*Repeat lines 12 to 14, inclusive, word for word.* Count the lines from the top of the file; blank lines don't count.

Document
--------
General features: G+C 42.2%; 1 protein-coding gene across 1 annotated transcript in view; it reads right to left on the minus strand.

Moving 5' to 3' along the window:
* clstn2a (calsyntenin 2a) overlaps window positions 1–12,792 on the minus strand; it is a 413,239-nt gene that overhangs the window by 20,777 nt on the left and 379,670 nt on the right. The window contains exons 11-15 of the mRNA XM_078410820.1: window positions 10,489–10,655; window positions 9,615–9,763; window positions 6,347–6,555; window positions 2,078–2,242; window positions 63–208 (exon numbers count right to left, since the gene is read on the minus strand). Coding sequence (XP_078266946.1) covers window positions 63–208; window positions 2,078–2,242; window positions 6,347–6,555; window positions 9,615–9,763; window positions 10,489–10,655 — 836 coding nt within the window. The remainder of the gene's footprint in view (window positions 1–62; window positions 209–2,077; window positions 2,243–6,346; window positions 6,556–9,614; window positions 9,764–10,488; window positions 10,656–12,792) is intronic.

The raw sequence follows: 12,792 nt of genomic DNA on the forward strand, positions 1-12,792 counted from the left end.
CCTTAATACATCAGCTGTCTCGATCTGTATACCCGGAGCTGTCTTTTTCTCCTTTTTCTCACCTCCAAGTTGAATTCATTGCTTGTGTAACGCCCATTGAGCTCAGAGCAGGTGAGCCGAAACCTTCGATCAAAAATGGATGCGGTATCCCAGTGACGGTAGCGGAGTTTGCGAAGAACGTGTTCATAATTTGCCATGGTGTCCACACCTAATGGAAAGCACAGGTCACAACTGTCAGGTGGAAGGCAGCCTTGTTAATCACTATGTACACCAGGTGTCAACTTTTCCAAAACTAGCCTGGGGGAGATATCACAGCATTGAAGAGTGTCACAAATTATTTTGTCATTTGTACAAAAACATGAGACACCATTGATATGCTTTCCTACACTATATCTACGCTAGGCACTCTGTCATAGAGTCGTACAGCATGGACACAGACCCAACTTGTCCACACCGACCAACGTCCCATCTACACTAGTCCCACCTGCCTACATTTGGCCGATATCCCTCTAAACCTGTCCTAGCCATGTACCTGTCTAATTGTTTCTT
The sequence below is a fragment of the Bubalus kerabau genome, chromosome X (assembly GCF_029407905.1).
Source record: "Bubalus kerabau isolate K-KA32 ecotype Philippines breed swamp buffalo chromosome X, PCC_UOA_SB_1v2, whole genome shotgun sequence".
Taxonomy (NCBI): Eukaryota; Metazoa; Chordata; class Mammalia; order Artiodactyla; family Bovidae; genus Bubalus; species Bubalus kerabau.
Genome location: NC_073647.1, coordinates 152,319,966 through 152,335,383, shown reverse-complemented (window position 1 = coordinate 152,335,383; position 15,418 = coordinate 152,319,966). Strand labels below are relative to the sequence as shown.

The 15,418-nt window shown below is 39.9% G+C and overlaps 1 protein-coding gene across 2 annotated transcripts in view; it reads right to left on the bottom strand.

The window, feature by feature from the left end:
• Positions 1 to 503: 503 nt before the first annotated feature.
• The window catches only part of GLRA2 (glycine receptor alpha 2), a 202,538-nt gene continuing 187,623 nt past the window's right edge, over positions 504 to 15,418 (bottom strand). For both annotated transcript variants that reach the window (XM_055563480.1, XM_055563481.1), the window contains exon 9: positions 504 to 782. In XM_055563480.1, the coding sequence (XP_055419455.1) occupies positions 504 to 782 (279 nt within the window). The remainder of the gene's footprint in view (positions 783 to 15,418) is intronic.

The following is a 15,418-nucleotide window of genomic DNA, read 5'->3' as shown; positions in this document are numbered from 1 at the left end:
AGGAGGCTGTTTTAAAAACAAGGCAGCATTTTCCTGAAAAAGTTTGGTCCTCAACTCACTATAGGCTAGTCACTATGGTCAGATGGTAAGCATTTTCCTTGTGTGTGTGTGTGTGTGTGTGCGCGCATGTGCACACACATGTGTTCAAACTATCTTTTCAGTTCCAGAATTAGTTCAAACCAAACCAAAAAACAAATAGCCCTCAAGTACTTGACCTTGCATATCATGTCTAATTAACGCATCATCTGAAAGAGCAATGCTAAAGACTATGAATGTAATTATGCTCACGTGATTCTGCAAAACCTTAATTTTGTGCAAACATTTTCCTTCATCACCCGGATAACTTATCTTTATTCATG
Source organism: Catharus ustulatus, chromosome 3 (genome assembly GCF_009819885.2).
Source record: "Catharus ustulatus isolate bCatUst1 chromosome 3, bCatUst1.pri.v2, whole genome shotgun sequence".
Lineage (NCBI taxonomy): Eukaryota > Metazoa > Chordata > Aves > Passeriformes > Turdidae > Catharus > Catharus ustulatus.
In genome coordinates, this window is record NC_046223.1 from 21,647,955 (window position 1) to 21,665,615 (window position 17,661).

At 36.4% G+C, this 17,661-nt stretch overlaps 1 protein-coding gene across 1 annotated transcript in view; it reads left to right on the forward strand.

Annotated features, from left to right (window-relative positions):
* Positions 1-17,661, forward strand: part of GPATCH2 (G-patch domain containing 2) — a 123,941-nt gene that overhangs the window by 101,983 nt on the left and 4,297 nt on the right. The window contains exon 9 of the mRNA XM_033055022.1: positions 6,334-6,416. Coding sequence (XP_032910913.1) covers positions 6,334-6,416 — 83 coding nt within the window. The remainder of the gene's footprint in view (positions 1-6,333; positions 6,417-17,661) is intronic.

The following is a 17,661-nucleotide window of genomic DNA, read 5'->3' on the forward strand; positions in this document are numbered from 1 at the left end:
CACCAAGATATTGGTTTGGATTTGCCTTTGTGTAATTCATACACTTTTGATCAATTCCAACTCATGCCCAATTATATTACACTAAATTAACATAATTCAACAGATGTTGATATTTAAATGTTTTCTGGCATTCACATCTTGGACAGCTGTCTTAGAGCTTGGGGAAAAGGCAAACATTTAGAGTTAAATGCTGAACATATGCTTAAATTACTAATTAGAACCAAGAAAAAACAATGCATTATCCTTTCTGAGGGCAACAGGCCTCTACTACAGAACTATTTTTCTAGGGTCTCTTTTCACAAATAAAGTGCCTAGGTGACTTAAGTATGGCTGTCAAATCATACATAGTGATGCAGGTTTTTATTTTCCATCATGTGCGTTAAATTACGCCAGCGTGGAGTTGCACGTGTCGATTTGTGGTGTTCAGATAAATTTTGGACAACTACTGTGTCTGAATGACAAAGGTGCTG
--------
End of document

• Positions 1 to 503: 503 nt before the first annotated feature.
• The window catches only part of GLRA2 (glycine receptor alpha 2), a 202,538-nt gene continuing 187,623 nt past the window's right edge, over positions 504 to 15,418 (bottom strand). For both annotated transcript variants that reach the window (XM_055563480.1, XM_055563481.1), the window contains exon 9: positions 504 to 782. In XM_055563480.1, the coding sequence (XP_055419455.1) occupies positions 504 to 782 (279 nt within the window). The remainder of the gene's footprint in view (positions 783 to 15,418) is intronic.

The following is a 15,418-nucleotide window of genomic DNA, read 5'->3' as shown; positions in this document are numbered from 1 at the left end: